Brazil’s Pension Reform

According to the International Labor Organization (ILO), just over 10% of the Brazilian population is 60 years old or above.

However, Brazil’s pension spending is equal to that of countries where 25% of the population belong to the same age range.  

Projections predict that, over the next 45 years, population ageing in Brazil will be twice as fast as that experienced by developed countries. The 60-and-older age group may grow by 10% to 20% in only 25 years, while it took 50 years in developed countries.   

As a result, the deficit of the pension system has increased every year, and reached R$ 290 billion in 2018, its highest level in history. The graph below shows the evolution of the deficit in the last twelve years: 

The business community has shown great interest in the pension reform, as its implementation could reduce economic uncertainties and reassure foreign investors. Measures like raising the minimum retirement age and applying transition rules for a shorter time-period are viewed as fundamental to attract more investments. Estimates point to a levelling of the 2011 record, when an inflow of US$ 101 billion in FDI was registered (compared to about US$ 85 billion in 2018). 

Content of the Reform

The retirement rule is based on the 85/95 formula, i.e. the sum between the age and the contribution time for men (95 points) and women (85 points). According to Statute #13.183/15, nowadays there is no minimum retirement age required and the minimum contribution time to receive the entire benefit is 35 years for men and 30 years for women. 

Highlights

The project of the pension reform structured by Jair Bolsonaro’s economic team in the Proposed Constitutional Amendment #287/19 establishes a minimum retirement age of  65 for men and 62 for women to start receiving retirement benefits. Nowadays, the maximum allowable benefit granted by the National Institute of Social Security (INSS) for retirement equals R$ 5.839,45. After the reform, to have access to 60% of this amount (the minimum established), a worker will have to contribute 20 years to the pension system. Also, to have access to the maximum allowable benefit, 40 years of contribution will be required. The Minister of the Economy, Paulo Guedes, affirmed that the reform’s implementation will lead to savings reaching more than R$ 1,16 trillion in ten years.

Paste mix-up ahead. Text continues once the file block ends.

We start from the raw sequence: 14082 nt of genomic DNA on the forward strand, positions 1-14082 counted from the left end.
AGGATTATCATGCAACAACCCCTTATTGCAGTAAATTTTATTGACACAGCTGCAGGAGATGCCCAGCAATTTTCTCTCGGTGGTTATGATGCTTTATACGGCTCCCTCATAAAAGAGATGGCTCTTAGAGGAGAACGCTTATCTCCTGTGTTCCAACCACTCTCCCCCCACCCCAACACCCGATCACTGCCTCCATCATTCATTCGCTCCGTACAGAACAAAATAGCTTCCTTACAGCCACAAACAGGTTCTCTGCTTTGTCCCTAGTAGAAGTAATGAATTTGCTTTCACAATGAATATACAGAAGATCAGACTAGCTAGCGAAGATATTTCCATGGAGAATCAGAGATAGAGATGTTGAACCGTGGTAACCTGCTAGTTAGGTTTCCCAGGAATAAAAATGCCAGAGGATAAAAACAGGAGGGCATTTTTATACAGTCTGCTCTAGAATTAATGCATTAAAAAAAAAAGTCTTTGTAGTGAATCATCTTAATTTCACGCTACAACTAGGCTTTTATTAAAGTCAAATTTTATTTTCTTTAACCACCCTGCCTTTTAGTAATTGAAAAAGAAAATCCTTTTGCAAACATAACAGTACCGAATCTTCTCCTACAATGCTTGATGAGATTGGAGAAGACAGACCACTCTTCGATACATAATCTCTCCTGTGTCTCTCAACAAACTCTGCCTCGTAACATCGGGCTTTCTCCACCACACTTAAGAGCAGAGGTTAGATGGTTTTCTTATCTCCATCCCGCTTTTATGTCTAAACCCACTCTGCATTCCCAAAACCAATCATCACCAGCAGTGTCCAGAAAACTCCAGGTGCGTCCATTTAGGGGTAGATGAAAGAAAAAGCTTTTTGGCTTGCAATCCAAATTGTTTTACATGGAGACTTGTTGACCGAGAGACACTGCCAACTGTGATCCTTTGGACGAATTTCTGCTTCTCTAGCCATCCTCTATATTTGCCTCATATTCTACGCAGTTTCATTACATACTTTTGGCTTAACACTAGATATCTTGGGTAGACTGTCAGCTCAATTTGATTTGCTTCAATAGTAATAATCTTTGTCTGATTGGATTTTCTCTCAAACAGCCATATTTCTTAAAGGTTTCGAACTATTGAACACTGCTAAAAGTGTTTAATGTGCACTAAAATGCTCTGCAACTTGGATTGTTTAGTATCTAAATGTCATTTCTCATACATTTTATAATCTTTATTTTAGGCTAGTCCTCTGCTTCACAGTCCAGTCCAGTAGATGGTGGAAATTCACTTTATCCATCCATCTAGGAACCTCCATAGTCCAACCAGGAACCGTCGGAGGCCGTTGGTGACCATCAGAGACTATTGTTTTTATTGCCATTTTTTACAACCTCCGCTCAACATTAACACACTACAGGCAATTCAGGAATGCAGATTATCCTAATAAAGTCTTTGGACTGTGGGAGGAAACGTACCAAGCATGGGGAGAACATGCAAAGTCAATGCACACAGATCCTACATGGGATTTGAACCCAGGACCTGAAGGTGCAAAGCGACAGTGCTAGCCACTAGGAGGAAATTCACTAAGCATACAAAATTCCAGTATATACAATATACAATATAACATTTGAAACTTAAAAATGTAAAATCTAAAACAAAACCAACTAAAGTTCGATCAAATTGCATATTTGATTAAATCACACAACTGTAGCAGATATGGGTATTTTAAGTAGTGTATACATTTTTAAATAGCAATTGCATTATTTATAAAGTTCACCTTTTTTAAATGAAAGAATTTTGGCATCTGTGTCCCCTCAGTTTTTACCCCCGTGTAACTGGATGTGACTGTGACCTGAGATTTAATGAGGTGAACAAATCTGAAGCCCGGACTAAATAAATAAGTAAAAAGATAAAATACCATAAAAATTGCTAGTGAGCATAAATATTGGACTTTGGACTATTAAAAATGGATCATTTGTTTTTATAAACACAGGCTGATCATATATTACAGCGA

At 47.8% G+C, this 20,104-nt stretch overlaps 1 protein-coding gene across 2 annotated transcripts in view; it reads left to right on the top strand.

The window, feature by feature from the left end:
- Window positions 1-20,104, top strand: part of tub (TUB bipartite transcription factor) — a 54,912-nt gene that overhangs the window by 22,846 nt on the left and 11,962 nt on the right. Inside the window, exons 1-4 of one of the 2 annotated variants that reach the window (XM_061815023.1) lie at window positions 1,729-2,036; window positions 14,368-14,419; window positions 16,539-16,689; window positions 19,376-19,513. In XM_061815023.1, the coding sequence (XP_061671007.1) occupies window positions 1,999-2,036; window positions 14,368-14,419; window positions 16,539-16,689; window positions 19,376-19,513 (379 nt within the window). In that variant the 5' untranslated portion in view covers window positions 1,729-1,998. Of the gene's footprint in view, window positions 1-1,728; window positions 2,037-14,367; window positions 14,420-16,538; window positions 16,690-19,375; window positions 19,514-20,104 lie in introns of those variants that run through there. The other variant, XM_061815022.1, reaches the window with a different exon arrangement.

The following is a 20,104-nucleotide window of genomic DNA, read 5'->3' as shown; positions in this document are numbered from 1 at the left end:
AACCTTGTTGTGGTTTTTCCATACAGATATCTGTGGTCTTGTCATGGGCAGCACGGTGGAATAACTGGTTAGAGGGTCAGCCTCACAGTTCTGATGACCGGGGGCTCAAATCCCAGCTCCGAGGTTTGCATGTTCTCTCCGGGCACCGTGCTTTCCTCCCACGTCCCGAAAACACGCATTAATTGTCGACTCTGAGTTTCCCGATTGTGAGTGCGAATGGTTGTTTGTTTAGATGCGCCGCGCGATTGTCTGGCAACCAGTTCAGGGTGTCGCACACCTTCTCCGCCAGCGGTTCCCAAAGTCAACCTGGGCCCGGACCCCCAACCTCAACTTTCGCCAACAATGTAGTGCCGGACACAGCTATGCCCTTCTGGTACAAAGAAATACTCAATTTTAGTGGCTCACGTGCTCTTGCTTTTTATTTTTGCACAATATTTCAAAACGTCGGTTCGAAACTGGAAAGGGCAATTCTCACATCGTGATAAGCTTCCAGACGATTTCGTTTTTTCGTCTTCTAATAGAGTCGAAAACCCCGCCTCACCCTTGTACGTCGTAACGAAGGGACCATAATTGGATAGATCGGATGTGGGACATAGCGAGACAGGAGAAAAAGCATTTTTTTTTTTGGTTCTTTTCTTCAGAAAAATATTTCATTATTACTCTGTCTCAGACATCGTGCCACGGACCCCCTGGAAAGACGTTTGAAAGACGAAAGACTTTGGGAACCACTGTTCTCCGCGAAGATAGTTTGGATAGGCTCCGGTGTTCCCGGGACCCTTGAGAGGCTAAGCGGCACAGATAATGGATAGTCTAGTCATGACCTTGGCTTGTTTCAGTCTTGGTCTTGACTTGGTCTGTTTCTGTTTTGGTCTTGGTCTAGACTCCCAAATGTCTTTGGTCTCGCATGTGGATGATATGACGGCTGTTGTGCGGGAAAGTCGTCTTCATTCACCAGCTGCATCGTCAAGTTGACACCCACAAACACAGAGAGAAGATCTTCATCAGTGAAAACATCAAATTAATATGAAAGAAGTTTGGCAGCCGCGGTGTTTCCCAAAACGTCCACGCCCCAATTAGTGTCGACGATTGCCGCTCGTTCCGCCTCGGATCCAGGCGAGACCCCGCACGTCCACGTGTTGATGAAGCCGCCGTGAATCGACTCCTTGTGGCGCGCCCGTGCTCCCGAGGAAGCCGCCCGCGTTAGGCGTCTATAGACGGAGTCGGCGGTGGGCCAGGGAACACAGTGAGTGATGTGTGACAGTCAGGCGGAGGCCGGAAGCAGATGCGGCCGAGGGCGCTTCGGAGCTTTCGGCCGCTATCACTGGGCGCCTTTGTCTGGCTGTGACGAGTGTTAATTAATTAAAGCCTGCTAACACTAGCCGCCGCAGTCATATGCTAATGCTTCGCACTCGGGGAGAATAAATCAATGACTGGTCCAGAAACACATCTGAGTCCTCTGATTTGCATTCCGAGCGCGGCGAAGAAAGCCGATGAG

Rules of Transition

In order not to impair those who have already entered the labor market for a considerable amount of time, the pension reform introduces three rules of transition imposed on the private and public sectors to be chosen by every worker.  

Transition 1 – Contribution time + age: 

This rule will be applied to those intending to claim for the maximum allowable benefit only. It is similar to the current formula: men must obtain a total of 96 points and women 86 points. For those selecting this rule, the minimum contribution time is 35 years for men and 30 years for women. Each year, one point will be added to the sum for both genders. Men and women will respectively need to attain 105 points and 100 points by the end of the transition period.  

Transition 2 – Contribution time + minimum age

This rule will be applied to workers opting to claim for either a percentage of or the full maximum allowable benefit. The minimum retirement age will be raised to 65 years for men and 62 years for women after the transition period. Half a year will be added every year over 2019-2027 (8 years) for men and 2031 for women (12 years) to the initial minimum retirement age of 61 years for men and 56 years for women. In 2022, at the end of Bolsonaro’s mandate, the minimum retirement age will have been raised to 62.5 years for men and 57.5 years for women.